Here in the West we date printing from roughly 1440 when Gutenberg invented the printing press, however the Chinese invented movable clay type even earlier – in 1041. So that’s about 1000 years of print.
That long tradition of print on paper was broken long before the invention of the Kindle – think about reading, and writing, on personal computers – but mass market books that do not rely on paper most definitely date from the introduction of the Kindle.
None of this is news to us. One way or another, none of us would be self-publishing if not for the Kindle, and Amazon. But now that we’ve made the leap to non-paper books, we have to accept that the changes have only just begun. Print lasted for a thousand years. Ereaders are changing every year, and taking the whole idea of books along with them.
One new innovation I discovered recently is something called Booktrack. .
As someone who writes speculative fiction, the idea of Booktrack delighted me at first. In my head I pictured some reader thrilling to Two Steps From Hell as they read my sci-fi novel. What a great way to add extra emotional depth to my words!
But then I started having second thoughts. Epic, instrumental music makes me weep [in a good way], but country other kinds of music can literally make me cover my ears in pain. Clearly, good writing music is not necessarily the same as good reading music. But still…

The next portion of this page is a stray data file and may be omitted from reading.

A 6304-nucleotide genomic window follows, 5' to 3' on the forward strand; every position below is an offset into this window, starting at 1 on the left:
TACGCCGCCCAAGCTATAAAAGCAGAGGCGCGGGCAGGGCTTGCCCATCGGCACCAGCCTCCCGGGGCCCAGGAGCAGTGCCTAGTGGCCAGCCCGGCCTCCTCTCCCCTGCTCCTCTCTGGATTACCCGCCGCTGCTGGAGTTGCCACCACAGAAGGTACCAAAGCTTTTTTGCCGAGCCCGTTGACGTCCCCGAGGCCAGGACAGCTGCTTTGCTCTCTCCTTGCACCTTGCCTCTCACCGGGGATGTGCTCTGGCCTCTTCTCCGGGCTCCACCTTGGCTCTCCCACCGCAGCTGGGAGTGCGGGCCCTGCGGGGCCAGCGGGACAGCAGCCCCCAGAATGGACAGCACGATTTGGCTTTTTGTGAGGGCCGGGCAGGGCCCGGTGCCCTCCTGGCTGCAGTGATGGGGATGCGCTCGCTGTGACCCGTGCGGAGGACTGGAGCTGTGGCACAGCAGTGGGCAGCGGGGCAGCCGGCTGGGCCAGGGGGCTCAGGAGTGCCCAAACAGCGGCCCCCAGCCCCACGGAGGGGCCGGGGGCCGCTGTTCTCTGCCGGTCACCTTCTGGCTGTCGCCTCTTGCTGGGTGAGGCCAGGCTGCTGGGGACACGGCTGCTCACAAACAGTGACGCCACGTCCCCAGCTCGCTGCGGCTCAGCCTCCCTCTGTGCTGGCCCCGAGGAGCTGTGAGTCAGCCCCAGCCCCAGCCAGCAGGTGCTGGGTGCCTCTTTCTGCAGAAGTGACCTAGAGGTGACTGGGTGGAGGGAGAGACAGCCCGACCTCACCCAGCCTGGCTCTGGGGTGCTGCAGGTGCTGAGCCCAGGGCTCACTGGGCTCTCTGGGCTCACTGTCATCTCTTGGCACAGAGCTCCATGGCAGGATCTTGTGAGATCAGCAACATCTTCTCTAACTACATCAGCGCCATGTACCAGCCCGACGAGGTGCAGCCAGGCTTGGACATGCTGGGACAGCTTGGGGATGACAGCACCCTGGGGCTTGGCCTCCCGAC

To resolve this issue, I asked readers of my blog what they thought, and almost every single comment was negative. Most people said they preferred to read in peace and quiet. Some said that if they wanted a soundtrack they would watch a movie, or listen to their own music. Others queried more technical aspects, such as what would happen to the music if you went back to re-read a passage, or stopped to think about something you had read, etc. No one jumped up and down in excitement, not even my twenty-six year old daughter.
Nonetheless, something keeps me thinking about Booktrack, or at least technology like it. All of this stuff is new, just as moving pictures were once new. Back in the days of silent movies, no one could have predicted that the piano tinkling away in the background would one day become the precursor to the movie soundtracks we now take for granted.
Booktrack may not be the tech of the future, but I believe some other tech will be.
The book, as we know it, has been around for a very long time, but now the times are a-changing and we have to change with them, or at least keep an open mind.
Is there any tech you would like to see in books?